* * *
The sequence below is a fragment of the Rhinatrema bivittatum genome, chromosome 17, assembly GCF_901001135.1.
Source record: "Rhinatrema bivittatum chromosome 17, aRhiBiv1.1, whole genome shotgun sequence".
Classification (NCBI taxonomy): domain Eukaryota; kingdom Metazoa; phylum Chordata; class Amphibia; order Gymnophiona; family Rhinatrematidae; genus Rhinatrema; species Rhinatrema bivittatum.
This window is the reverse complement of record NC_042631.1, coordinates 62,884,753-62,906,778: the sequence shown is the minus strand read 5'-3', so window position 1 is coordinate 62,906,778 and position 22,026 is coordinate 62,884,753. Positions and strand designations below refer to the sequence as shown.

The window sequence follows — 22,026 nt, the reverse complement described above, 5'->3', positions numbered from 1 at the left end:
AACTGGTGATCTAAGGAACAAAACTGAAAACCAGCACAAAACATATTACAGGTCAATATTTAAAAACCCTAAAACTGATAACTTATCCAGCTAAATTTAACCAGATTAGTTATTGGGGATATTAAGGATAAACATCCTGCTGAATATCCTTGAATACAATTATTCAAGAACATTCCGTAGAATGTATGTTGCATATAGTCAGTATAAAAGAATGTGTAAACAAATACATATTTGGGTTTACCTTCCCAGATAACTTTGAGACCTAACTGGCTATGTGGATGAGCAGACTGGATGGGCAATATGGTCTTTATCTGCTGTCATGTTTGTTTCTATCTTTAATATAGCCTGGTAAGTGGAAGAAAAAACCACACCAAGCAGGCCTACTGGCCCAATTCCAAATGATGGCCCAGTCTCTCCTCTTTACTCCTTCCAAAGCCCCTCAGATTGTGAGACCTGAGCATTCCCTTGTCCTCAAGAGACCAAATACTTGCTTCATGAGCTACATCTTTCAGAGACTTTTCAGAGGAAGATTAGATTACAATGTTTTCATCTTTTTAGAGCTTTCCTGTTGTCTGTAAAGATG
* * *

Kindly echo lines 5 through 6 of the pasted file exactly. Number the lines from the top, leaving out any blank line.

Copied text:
The window sequence follows — 22,026 nt, the reverse complement described above, 5'->3', positions numbered from 1 at the left end:
AACTGGTGATCTAAGGAACAAAACTGAAAACCAGCACAAAACATATTACAGGTCAATATTTAAAAACCCTAAAACTGATAACTTATCCAGCTAAATTTAACCAGATTAGTTATTGGGGATATTAAGGATAAACATCCTGCTGAATATCCTTGAATACAATTATTCAAGAACATTCCGTAGAATGTATGTTGCATATAGTCAGTATAAAAGAATGTGTAAACAAATACATATTTGGGTTTACCTTCCCAGATAACTTTGAGACCTAACTGGCTATGTGGATGAGCAGACTGGATGGGCAATATGGTCTTTATCTGCTGTCATGTTTGTTTCTATCTTTAATATAGCCTGGTAAGTGGAAGAAAAAACCACACCAAGCAGGCCTACTGGCCCAATTCCAAATGATGGCCCAGTCTCTCCTCTTTACTCCTTCCAAAGCCCCTCAGATTGTGAGACCTGAGCATTCCCTTGTCCTCAAGAGACCAAATACTTGCTTCATGAGCTACATCTTTCAGAGACTTTTCAGAGGAAGATTAGATTACAATGTTTTCATCTTTTTAGAGCTTTCCTGTTGTCTGTAAAGATG